Another crucial factor was the role of the United States, whose main geopolitical aim has always been to prevent Russian hegemony at the continental level, especially if combined with Russian technology and the potential creation of a continental economic space in synergy with China. Also significant is the latent dispute between Germany and the United States regarding the building of gas pipelines between Germany and Russia, in particular the now well-known “Nord Stream.” Therefore, obstructing a potential economic and energy space is one of the main strategic aims of the United States, which looks unfavourably at Europe’s energy dependence on Russia, with the political risks it inevitably implies.
1.2 Ukraine in NATO: Advantages, Perspectives and Problems for the West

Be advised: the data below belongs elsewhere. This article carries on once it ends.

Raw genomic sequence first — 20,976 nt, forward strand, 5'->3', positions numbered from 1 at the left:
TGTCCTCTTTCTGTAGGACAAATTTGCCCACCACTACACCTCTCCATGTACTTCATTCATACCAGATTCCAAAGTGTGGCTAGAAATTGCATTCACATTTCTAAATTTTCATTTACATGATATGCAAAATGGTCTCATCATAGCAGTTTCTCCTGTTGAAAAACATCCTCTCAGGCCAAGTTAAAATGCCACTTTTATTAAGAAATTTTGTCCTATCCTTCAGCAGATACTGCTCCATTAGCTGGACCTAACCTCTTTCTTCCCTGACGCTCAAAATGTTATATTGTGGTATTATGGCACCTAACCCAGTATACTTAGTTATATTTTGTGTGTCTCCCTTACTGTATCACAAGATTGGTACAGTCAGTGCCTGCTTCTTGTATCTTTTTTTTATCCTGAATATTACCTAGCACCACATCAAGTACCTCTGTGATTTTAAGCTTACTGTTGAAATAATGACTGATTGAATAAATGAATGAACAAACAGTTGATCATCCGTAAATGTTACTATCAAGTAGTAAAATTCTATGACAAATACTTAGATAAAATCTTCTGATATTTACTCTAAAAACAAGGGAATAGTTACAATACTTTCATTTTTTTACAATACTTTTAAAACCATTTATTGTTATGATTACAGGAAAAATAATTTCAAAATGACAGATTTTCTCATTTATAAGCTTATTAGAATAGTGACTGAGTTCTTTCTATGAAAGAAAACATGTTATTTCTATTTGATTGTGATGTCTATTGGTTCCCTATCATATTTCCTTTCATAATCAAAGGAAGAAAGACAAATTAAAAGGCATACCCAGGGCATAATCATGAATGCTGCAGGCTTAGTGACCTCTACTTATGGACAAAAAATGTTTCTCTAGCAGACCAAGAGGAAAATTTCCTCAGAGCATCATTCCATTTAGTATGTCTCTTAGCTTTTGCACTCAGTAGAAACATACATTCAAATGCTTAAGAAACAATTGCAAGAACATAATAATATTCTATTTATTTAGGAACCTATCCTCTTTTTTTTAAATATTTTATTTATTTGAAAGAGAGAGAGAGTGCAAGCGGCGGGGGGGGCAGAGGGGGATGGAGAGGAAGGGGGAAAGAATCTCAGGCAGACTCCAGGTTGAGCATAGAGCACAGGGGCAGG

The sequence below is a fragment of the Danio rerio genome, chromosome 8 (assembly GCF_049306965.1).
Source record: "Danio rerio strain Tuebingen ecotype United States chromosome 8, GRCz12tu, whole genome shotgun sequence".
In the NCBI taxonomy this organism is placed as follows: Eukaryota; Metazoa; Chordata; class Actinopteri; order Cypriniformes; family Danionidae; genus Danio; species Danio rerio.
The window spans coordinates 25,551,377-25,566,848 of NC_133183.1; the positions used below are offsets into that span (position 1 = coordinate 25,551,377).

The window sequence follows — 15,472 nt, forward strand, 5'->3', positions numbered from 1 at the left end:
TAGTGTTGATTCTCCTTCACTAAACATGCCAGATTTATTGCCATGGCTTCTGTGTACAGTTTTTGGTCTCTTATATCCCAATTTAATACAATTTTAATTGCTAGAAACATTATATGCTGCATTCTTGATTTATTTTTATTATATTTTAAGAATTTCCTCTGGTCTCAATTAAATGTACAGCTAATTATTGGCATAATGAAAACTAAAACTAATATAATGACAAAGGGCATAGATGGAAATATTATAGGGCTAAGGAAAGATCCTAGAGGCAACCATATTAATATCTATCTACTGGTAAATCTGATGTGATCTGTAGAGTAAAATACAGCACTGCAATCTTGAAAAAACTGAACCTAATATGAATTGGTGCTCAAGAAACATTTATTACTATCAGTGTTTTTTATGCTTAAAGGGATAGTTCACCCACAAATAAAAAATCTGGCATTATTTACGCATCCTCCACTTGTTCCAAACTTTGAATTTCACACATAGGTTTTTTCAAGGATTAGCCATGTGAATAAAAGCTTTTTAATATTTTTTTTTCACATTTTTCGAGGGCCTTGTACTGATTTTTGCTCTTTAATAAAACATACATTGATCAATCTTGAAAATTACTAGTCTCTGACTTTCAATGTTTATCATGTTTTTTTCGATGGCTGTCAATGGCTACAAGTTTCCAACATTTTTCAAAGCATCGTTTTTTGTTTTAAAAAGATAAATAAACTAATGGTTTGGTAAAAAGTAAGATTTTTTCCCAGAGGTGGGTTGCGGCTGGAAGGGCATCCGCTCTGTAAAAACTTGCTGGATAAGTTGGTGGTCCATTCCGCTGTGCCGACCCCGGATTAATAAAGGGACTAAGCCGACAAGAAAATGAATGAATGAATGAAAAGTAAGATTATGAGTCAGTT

The question of the real interests, especially US interests, involved in the strategic projection of NATO in Ukraine will, especially after the 2019 elections, represent one of the elements in the heated debate between the organization’s members (in particular between western and eastern states, the latter being more interested in Ukraine as a stable buffer state between Eastern Europe and Russia) when it comes to deciding about the country actually joining NATO. This is also because, should Ukraine become a NATO member, and the highly likely possibility of friction between Ukraine and Russia, NATO would be forced to intervene in accordance with Article 5, which provides for collective defence when a member state suffers a military aggression, or an aggression that qualifies as a military attack. This is extremely important, because “Hybrid War,” which implies a combined use of military tools, information warfare, energy blackmail, and so on, is currently being carried out by the Russian Federation and is aimed precisely at destabilizing the country to obtain important political results without any formal declaration of war or legally recognizable use of the military instrument, following the well-known “Gerasimov Doctrine” (from the name of the current Chief of General Staff of the Armed Forces of Russia). Joining NATO, would also give an appearance of normality and democracy to a country on the verge of economic collapse, with all the consequences on nearby countries who would need to contain the collapse and preserve, at least in part, its social fabric.